Ask Hannah Camacho where she's from and she hesitates a little.
"My dad was a traveling preacher, so technically when I claim a homeland it feels a little hypocritical, cause we would move every week to a new church and he would hold revival meetings," Camacho says.
So before she and her husband moved their family to Spokane a few years ago, she was sorta from Wisconsin and sorta from all over the place.
Camacho says the nomadic lifestyle of growing up in a 40-foot fifth-wheel trailer with her four siblings — "my mother was a saint" — forced her to learn how to make fast friends and dive right into interesting conversations.
"I think it was certainly hard, because we weren’t really able to create a lot of relationships long term," she says. "But I think in many ways it’s made it easier for me to get to know people just because you have a week to make friends."
Hannah Camacho's podcast Basic Brainheart is available on iTunes and Soundcloud.
That might explain some of her success in landing long-form interviews with people who've worked on some of the biggest shows and movies in Hollywood for her podcast Basic Brainheart
, a passion project she started about a year ago.
She started the podcast in part to push herself to keep learning and improve her own storytelling and art, and in part to look at what makes people successful.
"I think a lot of times there’s this assumption there’s some secret sauce, there’s some magic that people are just born with and they automatically are somehow a great storyteller but nobody knows how or why," she says. "I want to maybe demystify what that process looks like to become a better storyteller, better artist, a better creative."
On top of interviewing animators and artists who've helped create major films and shows, she's also interviewed Oscar-nominated screenwriters
"You can find a million interviews on the people who are in front of the camera," Camacho says, "but if it wasn’t for the people behind the scenes, there would be no story."
Over the course of each roughly hour-long episode, recorded from her Liberty Lake home, Camacho learns from makers like Inside Out writer Meg LeFauve
and Eric Heiserrer, who adapted the screenplay for Arrival,
as they explain how they got where they are now.
Hannah Camacho interviews animators, writers, directors and more for her podcast Basic Brainheart, recorded out of Liberty Lake.
Her biggest takeaway so far is that mostly, creative success comes down to hard work.
"It’s very refreshing to hear that everyone’s story comes back to: It’s just really hard work and learning to hone your craft. It’s really the people that stick to it and learn and are willing to accept feedback that break through," Camacho says. "It’s a relief to hear that there’s no secret sauce, you know what I mean?"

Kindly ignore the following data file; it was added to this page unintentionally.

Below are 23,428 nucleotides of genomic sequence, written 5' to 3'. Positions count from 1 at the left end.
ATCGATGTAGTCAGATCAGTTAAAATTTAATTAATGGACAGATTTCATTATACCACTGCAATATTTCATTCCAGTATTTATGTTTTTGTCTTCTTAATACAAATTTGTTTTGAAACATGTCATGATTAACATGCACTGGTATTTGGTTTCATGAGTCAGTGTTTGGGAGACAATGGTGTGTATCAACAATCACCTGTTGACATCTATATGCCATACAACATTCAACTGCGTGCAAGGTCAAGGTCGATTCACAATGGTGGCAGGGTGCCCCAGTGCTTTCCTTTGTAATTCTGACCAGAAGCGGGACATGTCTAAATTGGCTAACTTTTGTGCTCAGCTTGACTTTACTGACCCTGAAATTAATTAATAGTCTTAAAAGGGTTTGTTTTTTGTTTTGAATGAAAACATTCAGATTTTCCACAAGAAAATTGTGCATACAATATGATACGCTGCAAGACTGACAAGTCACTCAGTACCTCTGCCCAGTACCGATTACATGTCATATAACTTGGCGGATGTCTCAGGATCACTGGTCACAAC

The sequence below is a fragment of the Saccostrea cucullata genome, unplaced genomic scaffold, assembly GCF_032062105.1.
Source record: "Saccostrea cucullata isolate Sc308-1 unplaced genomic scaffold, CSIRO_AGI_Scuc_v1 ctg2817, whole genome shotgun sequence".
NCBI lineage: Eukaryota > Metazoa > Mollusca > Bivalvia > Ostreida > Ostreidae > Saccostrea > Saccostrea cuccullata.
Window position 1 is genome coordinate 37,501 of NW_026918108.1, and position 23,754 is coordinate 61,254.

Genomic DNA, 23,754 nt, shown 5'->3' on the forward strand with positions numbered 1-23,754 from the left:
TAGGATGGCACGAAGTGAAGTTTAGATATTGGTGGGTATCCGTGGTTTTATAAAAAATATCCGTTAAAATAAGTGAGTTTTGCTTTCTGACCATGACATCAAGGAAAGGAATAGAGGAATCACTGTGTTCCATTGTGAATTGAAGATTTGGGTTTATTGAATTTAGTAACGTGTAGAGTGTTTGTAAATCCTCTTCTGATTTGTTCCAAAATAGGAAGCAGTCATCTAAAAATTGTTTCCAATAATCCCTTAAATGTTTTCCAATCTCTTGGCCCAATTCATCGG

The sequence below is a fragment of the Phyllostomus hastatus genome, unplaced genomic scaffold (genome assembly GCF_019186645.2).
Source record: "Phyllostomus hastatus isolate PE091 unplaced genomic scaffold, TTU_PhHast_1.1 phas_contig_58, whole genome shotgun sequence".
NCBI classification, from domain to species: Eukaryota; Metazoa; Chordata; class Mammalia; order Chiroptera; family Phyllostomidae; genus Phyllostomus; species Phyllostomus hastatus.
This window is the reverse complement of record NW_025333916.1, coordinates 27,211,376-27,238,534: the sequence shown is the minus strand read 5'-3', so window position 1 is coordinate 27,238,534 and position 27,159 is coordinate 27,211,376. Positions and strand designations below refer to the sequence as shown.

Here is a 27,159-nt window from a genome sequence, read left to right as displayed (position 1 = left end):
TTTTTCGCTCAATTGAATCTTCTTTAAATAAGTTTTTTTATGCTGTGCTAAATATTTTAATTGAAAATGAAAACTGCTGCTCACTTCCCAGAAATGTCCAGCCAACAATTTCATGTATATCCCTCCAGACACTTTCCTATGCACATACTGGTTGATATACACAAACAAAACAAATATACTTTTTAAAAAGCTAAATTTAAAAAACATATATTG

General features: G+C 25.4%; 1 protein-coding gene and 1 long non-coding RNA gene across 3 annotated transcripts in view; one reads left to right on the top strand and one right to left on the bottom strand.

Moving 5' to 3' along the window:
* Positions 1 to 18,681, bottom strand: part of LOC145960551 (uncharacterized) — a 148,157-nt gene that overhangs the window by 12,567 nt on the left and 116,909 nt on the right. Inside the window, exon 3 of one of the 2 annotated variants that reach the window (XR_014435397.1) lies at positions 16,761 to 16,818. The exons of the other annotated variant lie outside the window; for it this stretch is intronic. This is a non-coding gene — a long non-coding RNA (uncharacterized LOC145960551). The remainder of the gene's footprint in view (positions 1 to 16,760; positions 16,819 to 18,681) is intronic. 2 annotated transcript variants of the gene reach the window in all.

That's especially meaningful to Camacho, who works by day in marketing and communications for Numerica Credit Union and spends most of the rest of her spare time with her husband and three kids, who are 10, 8 and 7.
"It’s encouraging and kind of puts a fire under my tush, in terms of keep learning, keep going and be open to feedback, and eventually you’ll create something that’s great," she says.
She also wants to set a good example for her kids to encourage them to work toward the things they're passionate about.
"As a mom of three, I'm passionate about learning things for myself and want to show and model what it looks like to set a goal and meet it and that really the only thing between you and that goal is hard work," Camacho says.
Her show has also put an emphasis on women in creative fields. Because of her work, Camacho has been signed on as an official partner of Women in Animation
, an organization that pushes to get more women into careers in animation and support those who are already doing that work.
Being a wife, a mom and having a career and aspirations of her own, Camacho says it's inspiring to learn how other women make it work.
Largely, she wants to encourage women and girls to get into these creative fields that have a significant cultural impact in setting models for people to follow.
"I think storytelling sets the tone for our culture, and if there’s not representation behind the scenes, that will not translate into stories that matter in terms of setting the tone for our culture," Camacho says. "Right now there’s a lot of males that are crafting those stories they think everyone wants to hear, but they’re ignoring the female voice, or they’re just not bringing that in. So women behind the camera are just as important as women in front of the camera."
is available on iTunes and Soundcloud, and you can check out some of Camacho's own illustrations on her Instagram
. Here's some of her work that we've shared with permission: